• Chopped Chickpea Salad (Simple perhaps to a fault, despite the off-piste addition of sizzled chorizo. Our go to chopped salad is slightly more involved, but more enjoyable: Neil Perry’s Rockpool Bar and Grill chopped salad)
  • Orecchiette with Spicy Sausage + Parmesan (*love heart eye emoji* forever) 
  • A Nice Lasagne (this is a smart way of making lasagne with a tenth of the overall time and effort. The result is evocative enough of the full on lasagne bolognese to be satisfying and delightful.) 
  • Greek-ish Grilled Shrimp (this is a simple recipe. In fact, I was almost tempted not to make this recipe because of how simple it seems. Not making this recipe, however, would have denied us a real treat. Elegant and robust.)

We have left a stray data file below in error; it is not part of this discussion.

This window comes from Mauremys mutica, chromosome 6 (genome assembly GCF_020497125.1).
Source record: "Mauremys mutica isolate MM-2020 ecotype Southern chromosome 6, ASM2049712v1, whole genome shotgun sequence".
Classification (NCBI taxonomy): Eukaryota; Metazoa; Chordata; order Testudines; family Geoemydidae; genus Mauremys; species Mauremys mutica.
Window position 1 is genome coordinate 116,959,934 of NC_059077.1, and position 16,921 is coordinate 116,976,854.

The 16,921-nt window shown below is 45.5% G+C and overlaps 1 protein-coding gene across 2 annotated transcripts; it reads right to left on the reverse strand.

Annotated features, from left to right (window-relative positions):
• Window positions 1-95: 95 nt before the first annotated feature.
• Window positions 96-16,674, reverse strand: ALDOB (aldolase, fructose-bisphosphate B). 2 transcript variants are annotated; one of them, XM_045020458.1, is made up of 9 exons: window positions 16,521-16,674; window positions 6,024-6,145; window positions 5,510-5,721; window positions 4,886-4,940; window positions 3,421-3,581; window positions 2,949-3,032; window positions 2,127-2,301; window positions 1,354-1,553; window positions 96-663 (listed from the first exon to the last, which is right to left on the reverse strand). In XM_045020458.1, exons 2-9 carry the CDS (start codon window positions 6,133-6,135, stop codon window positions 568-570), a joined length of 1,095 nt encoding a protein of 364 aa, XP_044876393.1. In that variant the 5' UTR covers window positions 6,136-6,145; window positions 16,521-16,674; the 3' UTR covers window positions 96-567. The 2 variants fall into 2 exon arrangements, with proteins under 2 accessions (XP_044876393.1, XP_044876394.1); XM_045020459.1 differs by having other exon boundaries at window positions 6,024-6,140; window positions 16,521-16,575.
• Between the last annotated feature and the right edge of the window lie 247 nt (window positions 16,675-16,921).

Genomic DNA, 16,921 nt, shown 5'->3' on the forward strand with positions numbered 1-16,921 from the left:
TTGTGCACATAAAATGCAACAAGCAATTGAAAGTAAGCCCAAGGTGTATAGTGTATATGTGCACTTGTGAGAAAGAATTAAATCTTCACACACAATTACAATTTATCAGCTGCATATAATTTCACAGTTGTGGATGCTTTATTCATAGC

• Cold Elixir (I unexpectedly had an opportunity to try this. I swear there’s a magic in it as it actually made me feel a better as I suffered with a summer cold.) 

Why this book?

  • You love smart, clever cookbooks that somehow pull off quick AND delicious
  • You are willing to overlook a misleading cover
  • You want a book that provides real inspiration and encourages creativity

Score

Nigella ░░░ Donna Hay Attractive, evocative writing versus simple and direct?
Ottolenghi ░░░░ Barefoot Contessa Elaborate or involved recipes versus quick and easy?
Mark Bittman ░░░░ Ferran Adrià Can you cook the food every night or is it more specialist or obscure?
Gwyneth Paltrow ░░░ Nigel Slater Do you see photos of the author or photos of the food?
#KonMarie ░░░░ A summer cold And does it just spark joy?

You must buy and cook from this brilliant book! I love it and I am sure you will too.

Bowl — Lukas Volger